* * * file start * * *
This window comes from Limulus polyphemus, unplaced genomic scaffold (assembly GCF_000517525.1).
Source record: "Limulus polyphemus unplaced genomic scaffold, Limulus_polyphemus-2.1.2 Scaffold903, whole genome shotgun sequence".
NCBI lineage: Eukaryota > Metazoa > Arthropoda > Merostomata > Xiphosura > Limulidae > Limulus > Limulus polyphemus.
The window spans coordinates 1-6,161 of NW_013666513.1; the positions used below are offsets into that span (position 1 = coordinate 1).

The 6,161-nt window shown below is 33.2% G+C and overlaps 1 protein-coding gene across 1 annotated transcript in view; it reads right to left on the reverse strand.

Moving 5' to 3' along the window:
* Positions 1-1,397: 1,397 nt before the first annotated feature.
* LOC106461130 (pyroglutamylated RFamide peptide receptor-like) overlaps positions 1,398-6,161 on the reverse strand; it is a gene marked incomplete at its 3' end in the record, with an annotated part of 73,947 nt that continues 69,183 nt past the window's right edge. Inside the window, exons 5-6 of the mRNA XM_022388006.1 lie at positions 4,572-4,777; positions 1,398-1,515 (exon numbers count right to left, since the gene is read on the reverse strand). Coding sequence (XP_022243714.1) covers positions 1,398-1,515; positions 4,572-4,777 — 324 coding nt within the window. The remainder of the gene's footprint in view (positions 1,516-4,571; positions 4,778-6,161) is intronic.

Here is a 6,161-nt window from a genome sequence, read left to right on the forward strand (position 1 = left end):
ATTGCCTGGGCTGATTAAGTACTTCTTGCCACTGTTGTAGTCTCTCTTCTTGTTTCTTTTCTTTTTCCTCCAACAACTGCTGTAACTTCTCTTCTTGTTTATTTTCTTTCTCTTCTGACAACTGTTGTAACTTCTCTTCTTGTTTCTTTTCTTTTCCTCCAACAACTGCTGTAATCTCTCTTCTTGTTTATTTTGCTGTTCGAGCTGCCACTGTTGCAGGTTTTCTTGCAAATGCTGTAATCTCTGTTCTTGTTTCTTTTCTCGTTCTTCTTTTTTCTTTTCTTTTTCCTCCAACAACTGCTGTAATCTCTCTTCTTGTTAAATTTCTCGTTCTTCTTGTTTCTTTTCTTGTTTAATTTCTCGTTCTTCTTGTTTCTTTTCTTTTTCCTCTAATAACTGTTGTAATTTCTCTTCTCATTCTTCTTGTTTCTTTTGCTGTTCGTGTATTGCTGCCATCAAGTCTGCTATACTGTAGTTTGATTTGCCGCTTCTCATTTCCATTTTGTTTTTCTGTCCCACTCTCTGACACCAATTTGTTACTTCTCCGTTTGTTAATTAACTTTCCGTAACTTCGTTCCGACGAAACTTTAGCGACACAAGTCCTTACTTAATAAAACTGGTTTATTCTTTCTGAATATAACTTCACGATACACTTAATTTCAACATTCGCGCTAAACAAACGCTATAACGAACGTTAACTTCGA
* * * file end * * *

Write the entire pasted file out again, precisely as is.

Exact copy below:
This window comes from Limulus polyphemus, unplaced genomic scaffold (assembly GCF_000517525.1).
Source record: "Limulus polyphemus unplaced genomic scaffold, Limulus_polyphemus-2.1.2 Scaffold903, whole genome shotgun sequence".
NCBI lineage: Eukaryota > Metazoa > Arthropoda > Merostomata > Xiphosura > Limulidae > Limulus > Limulus polyphemus.
The window spans coordinates 1-6,161 of NW_013666513.1; the positions used below are offsets into that span (position 1 = coordinate 1).

The 6,161-nt window shown below is 33.2% G+C and overlaps 1 protein-coding gene across 1 annotated transcript in view; it reads right to left on the reverse strand.

Moving 5' to 3' along the window:
* Positions 1-1,397: 1,397 nt before the first annotated feature.
* LOC106461130 (pyroglutamylated RFamide peptide receptor-like) overlaps positions 1,398-6,161 on the reverse strand; it is a gene marked incomplete at its 3' end in the record, with an annotated part of 73,947 nt that continues 69,183 nt past the window's right edge. Inside the window, exons 5-6 of the mRNA XM_022388006.1 lie at positions 4,572-4,777; positions 1,398-1,515 (exon numbers count right to left, since the gene is read on the reverse strand). Coding sequence (XP_022243714.1) covers positions 1,398-1,515; positions 4,572-4,777 — 324 coding nt within the window. The remainder of the gene's footprint in view (positions 1,516-4,571; positions 4,778-6,161) is intronic.

Here is a 6,161-nt window from a genome sequence, read left to right on the forward strand (position 1 = left end):
ATTGCCTGGGCTGATTAAGTACTTCTTGCCACTGTTGTAGTCTCTCTTCTTGTTTCTTTTCTTTTTCCTCCAACAACTGCTGTAACTTCTCTTCTTGTTTATTTTCTTTCTCTTCTGACAACTGTTGTAACTTCTCTTCTTGTTTCTTTTCTTTTCCTCCAACAACTGCTGTAATCTCTCTTCTTGTTTATTTTGCTGTTCGAGCTGCCACTGTTGCAGGTTTTCTTGCAAATGCTGTAATCTCTGTTCTTGTTTCTTTTCTCGTTCTTCTTTTTTCTTTTCTTTTTCCTCCAACAACTGCTGTAATCTCTCTTCTTGTTAAATTTCTCGTTCTTCTTGTTTCTTTTCTTGTTTAATTTCTCGTTCTTCTTGTTTCTTTTCTTTTTCCTCTAATAACTGTTGTAATTTCTCTTCTCATTCTTCTTGTTTCTTTTGCTGTTCGTGTATTGCTGCCATCAAGTCTGCTATACTGTAGTTTGATTTGCCGCTTCTCATTTCCATTTTGTTTTTCTGTCCCACTCTCTGACACCAATTTGTTACTTCTCCGTTTGTTAATTAACTTTCCGTAACTTCGTTCCGACGAAACTTTAGCGACACAAGTCCTTACTTAATAAAACTGGTTTATTCTTTCTGAATATAACTTCACGATACACTTAATTTCAACATTCGCGCTAAACAAACGCTATAACGAACGTTAACTTCGA